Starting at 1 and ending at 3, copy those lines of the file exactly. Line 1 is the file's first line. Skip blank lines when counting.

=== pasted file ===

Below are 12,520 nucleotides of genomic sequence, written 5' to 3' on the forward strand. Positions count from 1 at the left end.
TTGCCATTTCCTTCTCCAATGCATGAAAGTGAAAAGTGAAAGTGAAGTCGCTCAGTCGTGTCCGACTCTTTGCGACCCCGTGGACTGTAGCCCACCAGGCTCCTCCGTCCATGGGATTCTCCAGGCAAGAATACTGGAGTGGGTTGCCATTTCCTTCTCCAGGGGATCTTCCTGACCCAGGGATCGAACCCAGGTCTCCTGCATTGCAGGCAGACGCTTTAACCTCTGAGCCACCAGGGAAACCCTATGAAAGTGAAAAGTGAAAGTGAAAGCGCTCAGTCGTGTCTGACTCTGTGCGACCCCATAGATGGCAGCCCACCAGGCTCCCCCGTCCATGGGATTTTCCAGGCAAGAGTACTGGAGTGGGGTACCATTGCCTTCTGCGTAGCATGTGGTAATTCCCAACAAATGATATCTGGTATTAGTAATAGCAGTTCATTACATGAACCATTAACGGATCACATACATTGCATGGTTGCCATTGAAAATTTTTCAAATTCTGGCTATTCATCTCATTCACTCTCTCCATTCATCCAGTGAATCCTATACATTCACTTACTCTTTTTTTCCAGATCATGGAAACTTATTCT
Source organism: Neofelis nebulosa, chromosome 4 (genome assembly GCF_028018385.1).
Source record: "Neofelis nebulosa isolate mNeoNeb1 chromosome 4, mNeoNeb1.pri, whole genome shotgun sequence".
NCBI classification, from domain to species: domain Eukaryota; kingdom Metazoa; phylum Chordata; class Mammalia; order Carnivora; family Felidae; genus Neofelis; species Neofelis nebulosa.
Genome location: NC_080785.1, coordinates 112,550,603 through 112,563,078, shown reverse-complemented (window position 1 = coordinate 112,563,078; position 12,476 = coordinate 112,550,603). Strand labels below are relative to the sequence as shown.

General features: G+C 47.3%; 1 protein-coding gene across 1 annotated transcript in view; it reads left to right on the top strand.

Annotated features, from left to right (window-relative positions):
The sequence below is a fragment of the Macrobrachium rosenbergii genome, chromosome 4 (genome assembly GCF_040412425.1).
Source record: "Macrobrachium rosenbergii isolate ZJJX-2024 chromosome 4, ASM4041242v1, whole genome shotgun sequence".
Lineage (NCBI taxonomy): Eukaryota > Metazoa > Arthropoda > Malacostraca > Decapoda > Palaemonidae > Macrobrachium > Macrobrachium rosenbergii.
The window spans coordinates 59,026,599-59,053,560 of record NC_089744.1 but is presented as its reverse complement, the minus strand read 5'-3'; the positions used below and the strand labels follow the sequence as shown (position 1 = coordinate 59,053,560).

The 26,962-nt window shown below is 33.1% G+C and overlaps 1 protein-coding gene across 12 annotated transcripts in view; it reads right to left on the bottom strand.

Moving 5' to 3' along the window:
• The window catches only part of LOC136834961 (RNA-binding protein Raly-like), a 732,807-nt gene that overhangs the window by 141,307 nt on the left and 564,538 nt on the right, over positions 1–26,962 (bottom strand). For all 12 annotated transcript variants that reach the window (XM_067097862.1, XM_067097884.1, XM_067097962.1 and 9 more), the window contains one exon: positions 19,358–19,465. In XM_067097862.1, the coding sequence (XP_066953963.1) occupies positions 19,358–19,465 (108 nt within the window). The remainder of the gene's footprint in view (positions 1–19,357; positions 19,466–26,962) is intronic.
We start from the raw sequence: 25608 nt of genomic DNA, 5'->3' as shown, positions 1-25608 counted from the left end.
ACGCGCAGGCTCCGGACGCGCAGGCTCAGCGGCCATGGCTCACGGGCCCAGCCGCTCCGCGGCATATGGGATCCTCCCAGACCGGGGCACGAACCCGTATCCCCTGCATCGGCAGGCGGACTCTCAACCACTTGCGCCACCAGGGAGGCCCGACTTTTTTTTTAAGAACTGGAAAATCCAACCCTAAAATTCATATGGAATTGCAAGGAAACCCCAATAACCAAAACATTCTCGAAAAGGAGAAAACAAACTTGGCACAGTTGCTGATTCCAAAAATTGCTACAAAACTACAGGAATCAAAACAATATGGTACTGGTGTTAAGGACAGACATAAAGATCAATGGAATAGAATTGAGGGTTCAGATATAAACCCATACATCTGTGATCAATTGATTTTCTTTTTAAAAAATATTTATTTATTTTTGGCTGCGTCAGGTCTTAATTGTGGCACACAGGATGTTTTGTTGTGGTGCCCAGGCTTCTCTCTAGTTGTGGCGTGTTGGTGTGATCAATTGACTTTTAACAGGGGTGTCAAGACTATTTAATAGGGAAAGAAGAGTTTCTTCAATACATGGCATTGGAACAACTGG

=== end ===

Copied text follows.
Below are 12,520 nucleotides of genomic sequence, written 5' to 3' on the forward strand. Positions count from 1 at the left end.
TTGCCATTTCCTTCTCCAATGCATGAAAGTGAAAAGTGAAAGTGAAGTCGCTCAGTCGTGTCCGACTCTTTGCGACCCCGTGGACTGTAGCCCACCAGGCTCCTCCGTCCATGGGATTCTCCAGGCAAGAATACTGGAGTGGGTTGCCATTTCCTTCTCCAGGGGATCTTCCTGACCCAGGGATCGAACCCAGGTCTCCTGCATTGCAGGCAGACGCTTTAACCTCTGAGCCACCAGGGAAACCCTATGAAAGTGAAAAGTGAAAGTGAAAGCGCTCAGTCGTGTCTGACTCTGTGCGACCCCATAGATGGCAGCCCACCAGGCTCCCCCGTCCATGGGATTTTCCAGGCAAGAGTACTGGAGTGGGGTACCATTGCCTTCTGCGTAGCATGTGGTAATTCCCAACAAATGATATCTGGTATTAGTAATAGCAGTTCATTACATGAACCATTAACGGATCACATACATTGCATGGTTGCCATTGAAAATTTTTCAAATTCTGGCTATTCATCTCATTCACTCTCTCCATTCATCCAGTGAATCCTATACATTCACTTACTCTTTTTTTCCAGATCATGGAAACTTATTCT
Source organism: Neofelis nebulosa, chromosome 4 (genome assembly GCF_028018385.1).